Forecast sees technology boosting real estate recovery.
Landauer expects the following to characterize the U.S. real estate market in 1997:
* The maturing economic expansion will bring the likelihood of greater geographic and industry balance.
* Centers of international commerce in goods, services and ideas will be magnets for real estate investors looking to exploit global business integration.
* Offices continue to be the "hot" property type. Home offices and laptops have become supplements rather than substitutes for conventional offices.
* The infusion of capital for new equipment has begun to stimulate demand for modern industrial facilities.
* Most retail properties remain a risky investment through 1997; however, investment flows in this property type are significant. Debt capital availability for retail properties is becoming more stringent.
* Hotel markets appear to have another good year ahead, although investors and operators will be challenged to find new growth niches.
"The current economic environment is one of distinct but comparatively moderate improvement, which Landauer views as a positive factor in sustaining growth. It has allowed the real estate industry to gradually reestablish its supply/demand fundamentals and to see renewed investment liquidity," says Hugh F. Kelly, national director of Landauer's Research Group and principal author of the Forecast.
"Regional economic structures have influenced property market performance for better or for worse during the past quarter century. Most recently, the advantage has gone to those areas producing technology and to those places putting it to use. One key to 1997 is the way in which geographic advantages will be shifting in the maturing recovery," says Kelly. "The intersection of the property markets and capital markets is one area in which national, rather than regional trends will predominate. Real estate investors need to understand both the form and substance of their investments. Public market or private placement, debt or equity; the vehicles by which the investments are carried ultimately ride the road of supply and demand."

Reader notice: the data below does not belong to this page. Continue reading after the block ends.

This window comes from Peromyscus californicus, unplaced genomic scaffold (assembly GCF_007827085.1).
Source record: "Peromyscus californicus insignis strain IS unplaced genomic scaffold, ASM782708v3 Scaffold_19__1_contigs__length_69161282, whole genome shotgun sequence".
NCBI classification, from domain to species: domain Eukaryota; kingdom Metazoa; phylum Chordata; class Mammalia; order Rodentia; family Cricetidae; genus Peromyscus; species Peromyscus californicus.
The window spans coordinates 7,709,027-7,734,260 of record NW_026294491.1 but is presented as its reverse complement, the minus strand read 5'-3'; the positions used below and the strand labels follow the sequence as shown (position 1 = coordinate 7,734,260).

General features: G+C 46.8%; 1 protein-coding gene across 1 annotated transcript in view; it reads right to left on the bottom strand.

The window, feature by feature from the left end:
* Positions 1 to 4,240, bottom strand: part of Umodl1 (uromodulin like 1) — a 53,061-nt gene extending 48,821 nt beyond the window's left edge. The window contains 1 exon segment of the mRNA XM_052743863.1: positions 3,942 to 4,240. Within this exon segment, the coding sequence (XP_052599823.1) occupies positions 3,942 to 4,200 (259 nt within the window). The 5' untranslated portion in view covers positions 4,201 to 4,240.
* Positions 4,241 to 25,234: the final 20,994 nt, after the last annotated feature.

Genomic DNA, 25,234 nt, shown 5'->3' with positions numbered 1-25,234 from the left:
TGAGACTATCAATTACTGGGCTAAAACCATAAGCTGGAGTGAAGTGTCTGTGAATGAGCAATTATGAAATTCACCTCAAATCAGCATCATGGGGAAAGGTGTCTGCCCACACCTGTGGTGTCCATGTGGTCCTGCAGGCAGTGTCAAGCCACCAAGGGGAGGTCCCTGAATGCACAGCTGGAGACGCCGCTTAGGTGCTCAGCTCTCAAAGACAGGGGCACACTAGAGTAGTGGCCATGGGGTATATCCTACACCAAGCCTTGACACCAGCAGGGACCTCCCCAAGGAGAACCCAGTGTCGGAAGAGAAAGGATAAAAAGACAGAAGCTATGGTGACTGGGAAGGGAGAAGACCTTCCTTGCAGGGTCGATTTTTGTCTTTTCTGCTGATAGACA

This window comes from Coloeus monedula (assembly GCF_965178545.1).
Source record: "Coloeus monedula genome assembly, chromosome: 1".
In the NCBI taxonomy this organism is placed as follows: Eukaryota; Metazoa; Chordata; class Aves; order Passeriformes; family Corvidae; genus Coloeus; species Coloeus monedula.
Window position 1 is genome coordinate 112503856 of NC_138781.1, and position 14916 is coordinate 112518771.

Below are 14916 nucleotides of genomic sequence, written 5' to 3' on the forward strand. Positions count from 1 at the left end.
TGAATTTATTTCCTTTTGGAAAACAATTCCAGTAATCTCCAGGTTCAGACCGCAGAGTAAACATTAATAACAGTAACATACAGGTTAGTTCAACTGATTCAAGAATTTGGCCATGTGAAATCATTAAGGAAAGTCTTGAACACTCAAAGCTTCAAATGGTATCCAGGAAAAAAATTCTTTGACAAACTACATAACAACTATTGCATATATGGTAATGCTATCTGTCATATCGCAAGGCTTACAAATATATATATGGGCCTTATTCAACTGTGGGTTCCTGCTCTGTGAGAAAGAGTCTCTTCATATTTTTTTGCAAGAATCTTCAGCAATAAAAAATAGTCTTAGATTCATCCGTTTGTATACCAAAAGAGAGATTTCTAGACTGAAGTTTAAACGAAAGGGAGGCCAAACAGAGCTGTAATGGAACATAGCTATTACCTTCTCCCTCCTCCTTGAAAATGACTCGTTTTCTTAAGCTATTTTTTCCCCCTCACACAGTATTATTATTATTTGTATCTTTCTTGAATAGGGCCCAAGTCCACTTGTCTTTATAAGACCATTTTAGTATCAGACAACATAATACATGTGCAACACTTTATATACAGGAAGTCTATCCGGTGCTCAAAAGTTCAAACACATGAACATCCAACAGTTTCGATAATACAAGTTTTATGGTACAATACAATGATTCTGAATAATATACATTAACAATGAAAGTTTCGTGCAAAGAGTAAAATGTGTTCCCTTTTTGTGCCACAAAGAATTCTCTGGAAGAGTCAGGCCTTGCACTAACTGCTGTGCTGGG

The 1997 Landauer Real Estate Market Forecast has this to say about the major segments of the market:
Office Market Gathering Strength
Office vacancies nationwide dropped 1.5 percentage points in the past 12 months and will drop out of the teens by the start of 1997. Net absorption thus far in the recovery cycle has been 180 million square feet. Investors are flocking to this property type, and are betting that the office building as the primary location for the core U.S. businesses is here to stay for a long time. Landauer's Market Quality Ratings place Sacramento first with Portland, Phoenix, Orlando and Ft. Lauderdale following. Minneapolis-St. Paul should be robust in the next few years. The downtown markets of Boston and Washington, D.C. see substantial investor interest. Los Angeles and New York are starting a slow recovery in the central business districts.
Heightened Competition in Retail Market Will Cause Consolidation